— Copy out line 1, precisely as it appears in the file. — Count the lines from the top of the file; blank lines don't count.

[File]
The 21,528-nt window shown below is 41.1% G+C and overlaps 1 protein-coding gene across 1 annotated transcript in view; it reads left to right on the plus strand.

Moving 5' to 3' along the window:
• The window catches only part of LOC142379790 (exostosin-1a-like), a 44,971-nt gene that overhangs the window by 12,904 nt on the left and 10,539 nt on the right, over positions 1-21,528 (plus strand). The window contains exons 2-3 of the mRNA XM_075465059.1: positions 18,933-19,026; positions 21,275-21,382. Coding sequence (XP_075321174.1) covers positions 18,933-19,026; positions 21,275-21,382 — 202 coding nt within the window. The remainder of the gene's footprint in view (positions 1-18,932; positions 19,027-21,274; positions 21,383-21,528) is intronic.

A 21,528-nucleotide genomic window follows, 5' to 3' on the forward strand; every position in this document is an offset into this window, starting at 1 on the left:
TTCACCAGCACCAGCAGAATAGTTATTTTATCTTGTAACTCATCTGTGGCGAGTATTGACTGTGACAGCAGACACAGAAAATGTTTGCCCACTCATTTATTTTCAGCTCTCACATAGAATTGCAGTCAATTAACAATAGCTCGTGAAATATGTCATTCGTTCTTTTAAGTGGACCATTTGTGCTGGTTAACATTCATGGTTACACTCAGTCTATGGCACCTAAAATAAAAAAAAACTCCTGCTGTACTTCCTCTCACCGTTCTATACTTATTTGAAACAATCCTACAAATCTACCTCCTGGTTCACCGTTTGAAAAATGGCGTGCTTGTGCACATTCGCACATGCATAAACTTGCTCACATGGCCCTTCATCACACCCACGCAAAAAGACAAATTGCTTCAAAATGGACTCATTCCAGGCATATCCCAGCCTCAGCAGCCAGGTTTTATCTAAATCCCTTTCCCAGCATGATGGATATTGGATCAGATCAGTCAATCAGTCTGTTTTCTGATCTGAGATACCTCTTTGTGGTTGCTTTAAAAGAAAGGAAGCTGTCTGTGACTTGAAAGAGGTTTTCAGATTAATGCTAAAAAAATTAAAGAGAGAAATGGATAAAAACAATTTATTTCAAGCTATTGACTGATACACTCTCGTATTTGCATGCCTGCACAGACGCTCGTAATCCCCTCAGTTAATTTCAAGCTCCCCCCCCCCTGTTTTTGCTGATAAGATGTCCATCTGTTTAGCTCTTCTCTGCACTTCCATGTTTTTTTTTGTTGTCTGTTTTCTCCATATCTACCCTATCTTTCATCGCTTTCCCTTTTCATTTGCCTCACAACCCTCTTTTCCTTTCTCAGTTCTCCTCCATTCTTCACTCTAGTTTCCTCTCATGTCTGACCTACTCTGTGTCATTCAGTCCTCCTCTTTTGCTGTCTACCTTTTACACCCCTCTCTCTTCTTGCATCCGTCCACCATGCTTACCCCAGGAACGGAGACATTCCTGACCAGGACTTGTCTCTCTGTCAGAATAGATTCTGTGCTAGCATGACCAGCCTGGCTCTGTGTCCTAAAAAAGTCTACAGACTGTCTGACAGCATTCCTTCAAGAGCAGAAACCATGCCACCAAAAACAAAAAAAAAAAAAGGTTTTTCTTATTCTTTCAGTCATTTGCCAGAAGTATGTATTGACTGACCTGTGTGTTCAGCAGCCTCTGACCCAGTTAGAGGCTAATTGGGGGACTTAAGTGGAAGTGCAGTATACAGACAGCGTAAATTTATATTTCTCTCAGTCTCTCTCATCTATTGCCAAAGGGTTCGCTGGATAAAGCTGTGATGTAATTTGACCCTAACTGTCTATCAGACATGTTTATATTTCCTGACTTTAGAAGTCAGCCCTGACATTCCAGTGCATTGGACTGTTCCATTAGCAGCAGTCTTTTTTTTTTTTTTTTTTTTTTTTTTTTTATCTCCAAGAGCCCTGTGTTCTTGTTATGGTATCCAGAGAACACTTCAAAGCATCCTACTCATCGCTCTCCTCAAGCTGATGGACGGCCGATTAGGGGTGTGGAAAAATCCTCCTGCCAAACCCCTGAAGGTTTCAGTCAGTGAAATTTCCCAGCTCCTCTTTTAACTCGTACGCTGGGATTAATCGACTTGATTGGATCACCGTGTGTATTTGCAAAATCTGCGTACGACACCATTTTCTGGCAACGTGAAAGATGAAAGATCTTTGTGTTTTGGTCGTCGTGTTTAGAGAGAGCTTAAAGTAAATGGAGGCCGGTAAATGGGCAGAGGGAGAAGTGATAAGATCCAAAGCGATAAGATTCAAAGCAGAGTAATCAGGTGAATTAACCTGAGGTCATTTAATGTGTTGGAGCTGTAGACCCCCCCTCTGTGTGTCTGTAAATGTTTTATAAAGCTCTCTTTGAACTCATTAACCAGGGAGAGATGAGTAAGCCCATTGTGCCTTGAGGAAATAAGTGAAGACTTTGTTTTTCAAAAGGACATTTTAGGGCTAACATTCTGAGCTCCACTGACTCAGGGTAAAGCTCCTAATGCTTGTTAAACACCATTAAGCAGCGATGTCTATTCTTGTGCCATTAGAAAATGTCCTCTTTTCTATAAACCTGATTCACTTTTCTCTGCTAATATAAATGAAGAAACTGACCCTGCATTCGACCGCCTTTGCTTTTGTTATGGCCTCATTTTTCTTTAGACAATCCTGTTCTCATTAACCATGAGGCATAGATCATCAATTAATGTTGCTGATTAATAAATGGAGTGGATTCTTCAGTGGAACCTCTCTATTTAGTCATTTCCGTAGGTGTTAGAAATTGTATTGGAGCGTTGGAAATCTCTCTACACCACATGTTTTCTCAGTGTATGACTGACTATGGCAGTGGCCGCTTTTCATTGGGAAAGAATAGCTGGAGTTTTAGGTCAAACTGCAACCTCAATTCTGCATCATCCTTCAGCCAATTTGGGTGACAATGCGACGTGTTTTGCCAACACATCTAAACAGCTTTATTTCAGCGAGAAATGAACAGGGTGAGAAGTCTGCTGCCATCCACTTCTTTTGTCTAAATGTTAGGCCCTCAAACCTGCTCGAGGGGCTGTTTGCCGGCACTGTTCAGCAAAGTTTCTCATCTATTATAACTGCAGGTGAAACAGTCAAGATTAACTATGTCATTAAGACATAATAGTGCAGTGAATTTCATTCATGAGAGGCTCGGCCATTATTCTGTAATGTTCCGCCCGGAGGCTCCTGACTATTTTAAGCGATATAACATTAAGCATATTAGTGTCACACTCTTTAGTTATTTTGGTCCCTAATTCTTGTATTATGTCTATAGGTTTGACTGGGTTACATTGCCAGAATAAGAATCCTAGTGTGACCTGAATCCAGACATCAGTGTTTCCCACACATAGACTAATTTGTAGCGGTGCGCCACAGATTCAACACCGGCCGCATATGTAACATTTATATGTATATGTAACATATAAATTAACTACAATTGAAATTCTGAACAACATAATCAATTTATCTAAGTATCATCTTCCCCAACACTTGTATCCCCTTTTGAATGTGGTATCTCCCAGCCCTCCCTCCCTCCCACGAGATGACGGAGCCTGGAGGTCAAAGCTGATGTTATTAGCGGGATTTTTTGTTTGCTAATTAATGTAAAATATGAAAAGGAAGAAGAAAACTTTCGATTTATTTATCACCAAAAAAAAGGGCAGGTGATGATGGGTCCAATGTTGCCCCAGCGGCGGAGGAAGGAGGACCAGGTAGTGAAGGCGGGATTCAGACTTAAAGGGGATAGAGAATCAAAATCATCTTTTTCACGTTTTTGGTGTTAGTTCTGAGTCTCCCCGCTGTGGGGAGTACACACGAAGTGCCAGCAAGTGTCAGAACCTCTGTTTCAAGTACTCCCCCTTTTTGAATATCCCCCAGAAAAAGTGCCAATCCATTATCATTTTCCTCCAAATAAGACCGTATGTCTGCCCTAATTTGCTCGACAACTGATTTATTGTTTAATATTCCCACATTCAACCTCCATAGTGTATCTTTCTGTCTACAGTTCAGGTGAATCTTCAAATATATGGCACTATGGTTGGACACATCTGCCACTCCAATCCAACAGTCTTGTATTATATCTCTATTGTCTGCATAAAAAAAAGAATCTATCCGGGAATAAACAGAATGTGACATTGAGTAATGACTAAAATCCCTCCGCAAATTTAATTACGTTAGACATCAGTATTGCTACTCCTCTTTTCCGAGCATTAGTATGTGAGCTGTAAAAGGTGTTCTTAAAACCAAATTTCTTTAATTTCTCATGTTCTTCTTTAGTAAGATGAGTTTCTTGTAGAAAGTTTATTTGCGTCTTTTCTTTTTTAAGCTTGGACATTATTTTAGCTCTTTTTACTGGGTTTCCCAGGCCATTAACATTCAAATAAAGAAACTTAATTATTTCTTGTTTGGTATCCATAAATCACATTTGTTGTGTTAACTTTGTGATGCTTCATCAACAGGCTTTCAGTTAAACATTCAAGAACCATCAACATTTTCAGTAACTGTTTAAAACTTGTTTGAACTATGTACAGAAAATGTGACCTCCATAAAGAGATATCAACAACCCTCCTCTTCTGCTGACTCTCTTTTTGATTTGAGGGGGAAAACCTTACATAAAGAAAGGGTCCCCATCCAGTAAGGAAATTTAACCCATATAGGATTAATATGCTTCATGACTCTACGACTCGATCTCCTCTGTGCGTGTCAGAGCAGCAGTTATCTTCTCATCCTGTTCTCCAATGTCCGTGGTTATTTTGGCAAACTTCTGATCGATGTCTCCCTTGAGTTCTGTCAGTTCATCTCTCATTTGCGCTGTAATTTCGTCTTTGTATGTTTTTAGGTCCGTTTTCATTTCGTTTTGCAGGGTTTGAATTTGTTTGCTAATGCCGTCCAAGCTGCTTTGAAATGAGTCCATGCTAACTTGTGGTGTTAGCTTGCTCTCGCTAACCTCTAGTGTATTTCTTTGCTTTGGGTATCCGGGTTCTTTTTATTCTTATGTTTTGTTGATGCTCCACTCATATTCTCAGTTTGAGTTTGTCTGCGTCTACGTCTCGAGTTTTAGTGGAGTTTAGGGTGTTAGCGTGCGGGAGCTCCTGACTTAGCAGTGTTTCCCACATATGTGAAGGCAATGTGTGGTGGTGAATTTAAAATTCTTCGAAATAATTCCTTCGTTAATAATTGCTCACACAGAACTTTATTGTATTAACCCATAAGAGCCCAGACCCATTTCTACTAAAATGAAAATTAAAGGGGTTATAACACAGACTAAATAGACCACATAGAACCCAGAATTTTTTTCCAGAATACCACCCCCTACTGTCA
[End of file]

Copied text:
The 21,528-nt window shown below is 41.1% G+C and overlaps 1 protein-coding gene across 1 annotated transcript in view; it reads left to right on the plus strand.